Pastel pink cotton candy-colored hair or aquatically themed mermaid hair may have inspired millions of Instagram posts, but these summertime fads aren’t generating enough demand to drive significant growth in home hair color. Although whimsical looks create thumb-stopping Instagram eye-candy, women are increasingly choosing to enhance their natural color through techniques such as balayage, highlights, or temporary hair color that washes out in one or two shampoos. This reflects larger trends toward natural looks in beauty, as well as concerns about some of the chemicals in products they use.
Young women 18-24 are most likely to experiment with color and have fun with bright, bold shades. Half of all women in this age group say it’s becoming more socially acceptable to wear bold colors in your hair. Among them, 40% say they regularly experiment with color and a quarter say they change their hair color with the season. With this in mind, there’s an opportunity for brands to offer temporary hair color in seasonal shades that appeal to the experimental nature of young consumers
Wash The Gray Away
Not surprisingly, the largest market for hair color is women over 55. Three quarters of women in this age group agree that coloring their hair gives them a more youthful appearance and only one-in-five feels proud of her grays. While young women are enthusiastically experimenting with bold hues, more than half of older women feel confident in knowing which color works for them and aren’t eager to try something new. Still, there are opportunities to convert older users to your brand with innovations that specifically address their concerns. Eighty percent of women over 55 say they would be interested in hair color with anti-aging benefits and 59% wait as long as possible between coloring to limit damage. Color treatments that offer hydrating properties and are gentle on hair could encourage them to try a new brand, temporary root touch-up products to extend the time between color, or moisturizing temporary hair color treatments may a new brand or remain loyal to a current favorite.
Demand for naturally formulated products continues to grow as consumers look for products without parabens, phthalates, ammonia, and other potentially harmful chemicals. Seventy-six percent of women expressed interest in all natural hair color and there’s growing interest in cruelty-free and environmentally friendly products with less packaging waste.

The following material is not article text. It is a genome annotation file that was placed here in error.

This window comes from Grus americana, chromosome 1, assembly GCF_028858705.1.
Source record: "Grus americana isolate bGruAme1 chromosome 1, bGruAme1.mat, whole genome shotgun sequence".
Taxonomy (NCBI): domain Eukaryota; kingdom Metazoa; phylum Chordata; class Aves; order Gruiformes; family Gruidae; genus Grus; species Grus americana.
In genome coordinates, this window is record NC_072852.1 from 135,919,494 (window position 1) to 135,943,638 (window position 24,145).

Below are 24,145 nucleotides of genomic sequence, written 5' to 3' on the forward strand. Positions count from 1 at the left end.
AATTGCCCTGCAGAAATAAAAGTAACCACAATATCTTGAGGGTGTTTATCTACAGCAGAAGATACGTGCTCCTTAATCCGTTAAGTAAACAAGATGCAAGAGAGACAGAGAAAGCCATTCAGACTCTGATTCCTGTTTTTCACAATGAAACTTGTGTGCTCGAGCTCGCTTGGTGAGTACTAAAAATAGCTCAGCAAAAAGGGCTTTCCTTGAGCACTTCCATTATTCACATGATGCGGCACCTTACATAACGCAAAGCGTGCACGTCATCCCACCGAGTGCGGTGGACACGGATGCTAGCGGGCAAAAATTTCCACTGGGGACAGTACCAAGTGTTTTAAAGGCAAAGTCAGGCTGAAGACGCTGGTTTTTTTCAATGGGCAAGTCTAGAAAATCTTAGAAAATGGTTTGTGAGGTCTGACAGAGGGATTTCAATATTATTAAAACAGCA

Shifts in consumer search behavior have enabled independent brands such as Madison Reed and Arctic Fox to compete with legacy brands. Just 40% of Google hair care searches specify a brand—instead, consumers are researching products specific to their hair type, style, and ethnicity. Similarly, searches for specific ingredients continue to increase. Those that have achieved significant growth since 2015 include Argan oil, keratin, coconut milk, biotin, and tea tree oil. In addition to branded keywords, marketers should develop keyword strategies that focus on search terms specific to unique ingredients and consumer concerns and develop content that addresses their key issues (diagnostic quizzes, tutorials) and boosts organic search visibility. Taking a different approach, consumers conduct more searches for trending hairstyles than they do for product terms. Hairstyling terms have consistently generated over 70% of hair-related search volume for the past three years, when combined with branded and unbranded terms in the category. Content that includes style guides and shoppable look books can help to boost discoverability for hair color brands.
Although there hasn’t been significant growth in the hair color market, there are opportunities for brands that develop solution-oriented products and smart digital strategies that improves discoverability and conversion for brands. Women’s Marketing offers strategic marketing services with an emphasis on building emerging and high-growth brands. Contact us today to learn more.
Sources: L2 IQ Index Hair Care & Color 2017, Mintel Hair Color U.S. January 2017